Plantar Fasciitis


Plantar Fasciitis aka Plantar heel pain is a tricky condition to treat and not necessarily easy to diagnose. It can be an extremely debilitating condition that increases levels of depression, anxiety and stress.

When our team of physiotherapists, chiropractors and exercise physiologists in Hornsby are looking at patient with suspected plantar heel pain there are a few things we want to know including:

  • Your goals and expectations regarding recovery.
  • Your current physical activity level.
  • Previous treatments you may of tried.
  • Any other history of the injury or other injuries, especially to tendons.

When we are looking at your foot what we are interested in seeing is whether there is sharp localised pain where the plantar fascia joins your heel bone and whether it's most painful first thing in the morning out of bed or aft sitting for a period of time. Some people even described it as feeling as though they have stepped on some glass!

The major risk factors for Plantar Fasciitis tend to be:

  • High BM
  • Flat feet (pes planus) when standing
  • Thickening of plantar fascia/heel pad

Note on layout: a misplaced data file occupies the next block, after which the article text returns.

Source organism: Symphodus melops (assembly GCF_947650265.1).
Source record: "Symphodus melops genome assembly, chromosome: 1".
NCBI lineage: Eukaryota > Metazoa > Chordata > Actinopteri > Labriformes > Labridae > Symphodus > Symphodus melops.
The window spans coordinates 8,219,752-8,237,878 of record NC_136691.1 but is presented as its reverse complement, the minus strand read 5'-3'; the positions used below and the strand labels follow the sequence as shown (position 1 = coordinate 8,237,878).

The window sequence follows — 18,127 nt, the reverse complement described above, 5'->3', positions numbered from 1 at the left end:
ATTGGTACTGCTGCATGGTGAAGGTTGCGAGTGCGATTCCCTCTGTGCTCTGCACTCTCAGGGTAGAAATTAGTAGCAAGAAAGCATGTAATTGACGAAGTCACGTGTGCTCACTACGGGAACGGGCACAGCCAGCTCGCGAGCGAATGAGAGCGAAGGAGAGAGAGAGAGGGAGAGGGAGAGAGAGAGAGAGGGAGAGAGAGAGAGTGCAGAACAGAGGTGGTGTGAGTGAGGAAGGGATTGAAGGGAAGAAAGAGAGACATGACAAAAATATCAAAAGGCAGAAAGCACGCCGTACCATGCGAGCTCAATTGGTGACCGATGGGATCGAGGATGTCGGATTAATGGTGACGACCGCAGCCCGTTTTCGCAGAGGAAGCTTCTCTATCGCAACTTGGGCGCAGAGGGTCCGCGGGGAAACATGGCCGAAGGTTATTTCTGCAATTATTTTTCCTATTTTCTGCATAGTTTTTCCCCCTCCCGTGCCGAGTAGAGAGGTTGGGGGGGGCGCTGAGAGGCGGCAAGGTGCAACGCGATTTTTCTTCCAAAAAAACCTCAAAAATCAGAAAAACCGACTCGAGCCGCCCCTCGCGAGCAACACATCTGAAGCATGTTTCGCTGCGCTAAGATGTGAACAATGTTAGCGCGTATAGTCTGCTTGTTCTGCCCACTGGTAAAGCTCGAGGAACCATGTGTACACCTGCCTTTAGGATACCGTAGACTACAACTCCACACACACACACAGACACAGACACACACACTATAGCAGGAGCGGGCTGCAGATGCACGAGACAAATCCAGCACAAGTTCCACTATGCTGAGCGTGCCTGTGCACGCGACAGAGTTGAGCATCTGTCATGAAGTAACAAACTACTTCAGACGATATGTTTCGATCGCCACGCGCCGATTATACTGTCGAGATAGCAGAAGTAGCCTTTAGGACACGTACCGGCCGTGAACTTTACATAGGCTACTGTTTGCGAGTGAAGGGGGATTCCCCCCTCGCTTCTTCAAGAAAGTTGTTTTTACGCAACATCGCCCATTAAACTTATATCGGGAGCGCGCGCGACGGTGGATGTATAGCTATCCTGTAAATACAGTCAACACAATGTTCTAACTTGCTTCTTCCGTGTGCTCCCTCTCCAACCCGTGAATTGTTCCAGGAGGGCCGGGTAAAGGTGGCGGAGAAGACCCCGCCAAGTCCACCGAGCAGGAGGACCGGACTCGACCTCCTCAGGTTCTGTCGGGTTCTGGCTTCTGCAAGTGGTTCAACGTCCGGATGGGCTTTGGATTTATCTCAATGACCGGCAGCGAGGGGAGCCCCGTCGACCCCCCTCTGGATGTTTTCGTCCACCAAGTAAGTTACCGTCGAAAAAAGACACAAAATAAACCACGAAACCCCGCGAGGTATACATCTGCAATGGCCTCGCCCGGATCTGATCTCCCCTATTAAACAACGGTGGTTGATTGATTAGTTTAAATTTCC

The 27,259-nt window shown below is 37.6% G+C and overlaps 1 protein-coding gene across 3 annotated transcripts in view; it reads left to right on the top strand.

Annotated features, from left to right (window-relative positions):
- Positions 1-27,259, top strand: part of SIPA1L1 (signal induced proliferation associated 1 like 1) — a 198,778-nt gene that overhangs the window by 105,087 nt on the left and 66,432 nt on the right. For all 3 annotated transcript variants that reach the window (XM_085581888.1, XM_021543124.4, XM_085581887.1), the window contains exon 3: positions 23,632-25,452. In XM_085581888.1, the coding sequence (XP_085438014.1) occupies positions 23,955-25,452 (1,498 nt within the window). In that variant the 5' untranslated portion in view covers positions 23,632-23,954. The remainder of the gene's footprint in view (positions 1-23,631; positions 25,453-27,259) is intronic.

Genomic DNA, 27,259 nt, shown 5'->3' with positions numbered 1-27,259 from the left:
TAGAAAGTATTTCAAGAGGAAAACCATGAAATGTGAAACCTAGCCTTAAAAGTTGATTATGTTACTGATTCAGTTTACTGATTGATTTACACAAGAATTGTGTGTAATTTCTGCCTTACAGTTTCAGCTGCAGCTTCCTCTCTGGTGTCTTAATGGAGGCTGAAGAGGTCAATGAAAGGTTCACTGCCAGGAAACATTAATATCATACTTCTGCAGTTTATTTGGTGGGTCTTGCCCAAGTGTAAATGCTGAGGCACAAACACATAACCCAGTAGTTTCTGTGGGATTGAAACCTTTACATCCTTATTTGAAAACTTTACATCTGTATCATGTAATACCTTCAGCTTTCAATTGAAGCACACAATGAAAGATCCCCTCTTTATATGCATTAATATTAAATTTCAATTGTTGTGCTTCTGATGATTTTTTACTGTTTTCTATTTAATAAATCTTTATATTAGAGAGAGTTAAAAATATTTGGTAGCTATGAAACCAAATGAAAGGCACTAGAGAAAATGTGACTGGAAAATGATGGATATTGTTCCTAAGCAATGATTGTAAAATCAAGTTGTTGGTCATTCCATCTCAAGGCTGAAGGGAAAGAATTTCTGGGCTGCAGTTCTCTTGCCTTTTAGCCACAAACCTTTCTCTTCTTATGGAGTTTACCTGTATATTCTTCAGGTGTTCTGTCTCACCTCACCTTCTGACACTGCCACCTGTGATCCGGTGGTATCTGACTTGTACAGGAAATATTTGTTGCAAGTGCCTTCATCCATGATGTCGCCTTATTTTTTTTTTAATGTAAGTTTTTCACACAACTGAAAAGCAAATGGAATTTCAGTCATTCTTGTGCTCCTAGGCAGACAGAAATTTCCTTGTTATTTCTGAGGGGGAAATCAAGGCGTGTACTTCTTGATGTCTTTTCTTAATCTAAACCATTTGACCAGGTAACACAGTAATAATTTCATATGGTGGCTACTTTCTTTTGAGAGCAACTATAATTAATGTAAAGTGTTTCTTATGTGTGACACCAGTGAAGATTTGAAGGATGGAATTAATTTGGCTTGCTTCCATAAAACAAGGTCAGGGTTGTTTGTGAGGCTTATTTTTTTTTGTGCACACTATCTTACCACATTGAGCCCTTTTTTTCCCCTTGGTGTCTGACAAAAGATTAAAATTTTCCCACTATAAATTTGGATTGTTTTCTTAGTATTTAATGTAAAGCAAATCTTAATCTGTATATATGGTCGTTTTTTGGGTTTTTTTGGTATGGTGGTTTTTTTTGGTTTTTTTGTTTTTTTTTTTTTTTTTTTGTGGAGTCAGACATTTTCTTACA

• Poor running mechanics
  • A previous history of plantar heel pain
  • A significant change in load levels associated with the feet.

How do we treat it?

The most important thing to remember with plantar heel pain is that there is no one size fits all solution for it and it can linger in some cases for up to 12 months.

With regards to treatment approach we want to be differentiating the patient based on whether they are either recent onset vs persistent pain AND athlete vs non-athlete

For recent onset first line treatment consists of:

  • Activity modification
  • Good advice about conditioning and load vs capacity
  • Heel cups or soft shoes if patient needs/wants to continue to participate in specific activity 
  • What is there work/occupation outside of physical activity 

For persistent pain treatment should consist of:

  • Activity modification based upon the patient's aggravating factors
  • Heel cups and taping of the foot
  • Strategies on how to manage foot load at home and in the work place
  • Heavy-slow resistance training with stretching 
  • Encourage self-management

For orthotics:

  • They have been shown to be better than placebo for 0 - 4 weeks but no further benefit after this point 
  • No difference shown between prefabricated vs customised 
  • Work better in combination with stretching

For Taping:

  • Can provide short-term pain relief
  • No specific technique required just ensure the arch is supported by it

If after all of this and we are finding that the foot is still not tolerable other options include corticosteroid injections (done by your medical doctor) or extra corporeal shockwave therapy (EWST) whilst the evidence isn't as well established for this we have found excellent results from it with some of our patient.

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